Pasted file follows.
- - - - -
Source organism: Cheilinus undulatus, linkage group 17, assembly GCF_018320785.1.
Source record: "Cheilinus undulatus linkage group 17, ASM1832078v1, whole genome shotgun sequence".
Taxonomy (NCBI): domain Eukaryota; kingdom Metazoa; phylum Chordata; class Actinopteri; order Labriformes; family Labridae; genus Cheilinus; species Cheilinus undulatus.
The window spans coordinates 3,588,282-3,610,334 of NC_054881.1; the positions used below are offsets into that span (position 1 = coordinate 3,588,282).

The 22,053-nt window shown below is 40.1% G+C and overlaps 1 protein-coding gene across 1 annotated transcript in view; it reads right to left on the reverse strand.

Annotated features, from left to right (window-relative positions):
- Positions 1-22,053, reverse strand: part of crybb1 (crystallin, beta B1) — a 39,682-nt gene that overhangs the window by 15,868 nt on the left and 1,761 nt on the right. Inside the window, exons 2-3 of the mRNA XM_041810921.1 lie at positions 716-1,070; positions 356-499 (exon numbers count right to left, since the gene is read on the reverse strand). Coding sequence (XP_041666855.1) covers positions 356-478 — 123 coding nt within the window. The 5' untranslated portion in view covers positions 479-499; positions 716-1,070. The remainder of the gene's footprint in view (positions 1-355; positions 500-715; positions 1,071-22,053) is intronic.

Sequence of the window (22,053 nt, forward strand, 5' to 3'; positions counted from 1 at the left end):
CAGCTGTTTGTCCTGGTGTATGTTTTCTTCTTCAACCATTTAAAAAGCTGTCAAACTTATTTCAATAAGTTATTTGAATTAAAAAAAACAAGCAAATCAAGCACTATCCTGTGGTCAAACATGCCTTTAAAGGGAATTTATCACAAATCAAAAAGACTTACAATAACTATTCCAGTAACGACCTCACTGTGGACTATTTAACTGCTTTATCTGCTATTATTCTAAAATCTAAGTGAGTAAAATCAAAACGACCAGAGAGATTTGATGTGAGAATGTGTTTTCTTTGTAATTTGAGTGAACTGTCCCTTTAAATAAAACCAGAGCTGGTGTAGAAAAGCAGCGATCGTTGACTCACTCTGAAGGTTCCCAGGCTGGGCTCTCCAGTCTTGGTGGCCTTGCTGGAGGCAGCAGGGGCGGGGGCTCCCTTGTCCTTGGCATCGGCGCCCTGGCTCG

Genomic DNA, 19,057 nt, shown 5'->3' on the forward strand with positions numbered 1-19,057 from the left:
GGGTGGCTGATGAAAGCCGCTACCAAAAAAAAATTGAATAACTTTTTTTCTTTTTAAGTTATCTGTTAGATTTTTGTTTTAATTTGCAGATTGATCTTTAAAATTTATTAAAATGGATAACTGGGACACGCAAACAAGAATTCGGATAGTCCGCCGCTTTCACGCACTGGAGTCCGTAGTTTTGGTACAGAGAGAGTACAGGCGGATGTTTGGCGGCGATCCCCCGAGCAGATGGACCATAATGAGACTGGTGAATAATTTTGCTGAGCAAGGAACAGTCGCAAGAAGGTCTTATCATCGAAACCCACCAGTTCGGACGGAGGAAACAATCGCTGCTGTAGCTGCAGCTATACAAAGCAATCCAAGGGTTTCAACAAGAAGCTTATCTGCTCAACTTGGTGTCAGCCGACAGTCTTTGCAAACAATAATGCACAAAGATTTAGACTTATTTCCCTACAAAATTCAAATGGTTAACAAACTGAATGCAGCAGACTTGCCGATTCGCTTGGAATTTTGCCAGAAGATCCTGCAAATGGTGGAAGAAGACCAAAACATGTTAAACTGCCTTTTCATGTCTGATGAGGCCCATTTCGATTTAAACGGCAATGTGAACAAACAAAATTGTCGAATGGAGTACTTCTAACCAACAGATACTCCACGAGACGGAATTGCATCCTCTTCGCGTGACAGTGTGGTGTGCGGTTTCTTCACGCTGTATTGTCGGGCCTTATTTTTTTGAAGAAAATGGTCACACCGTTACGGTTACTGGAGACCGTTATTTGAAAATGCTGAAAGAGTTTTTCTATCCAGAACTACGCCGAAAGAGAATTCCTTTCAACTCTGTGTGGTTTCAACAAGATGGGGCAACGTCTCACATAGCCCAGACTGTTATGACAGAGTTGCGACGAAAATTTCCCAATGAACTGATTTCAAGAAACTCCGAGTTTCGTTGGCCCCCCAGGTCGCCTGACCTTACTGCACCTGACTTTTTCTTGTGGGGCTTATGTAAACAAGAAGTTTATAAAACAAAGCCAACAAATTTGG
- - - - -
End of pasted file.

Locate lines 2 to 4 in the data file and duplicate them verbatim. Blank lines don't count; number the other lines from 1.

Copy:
Source record: "Cheilinus undulatus linkage group 17, ASM1832078v1, whole genome shotgun sequence".
Taxonomy (NCBI): domain Eukaryota; kingdom Metazoa; phylum Chordata; class Actinopteri; order Labriformes; family Labridae; genus Cheilinus; species Cheilinus undulatus.
The window spans coordinates 3,588,282-3,610,334 of NC_054881.1; the positions used below are offsets into that span (position 1 = coordinate 3,588,282).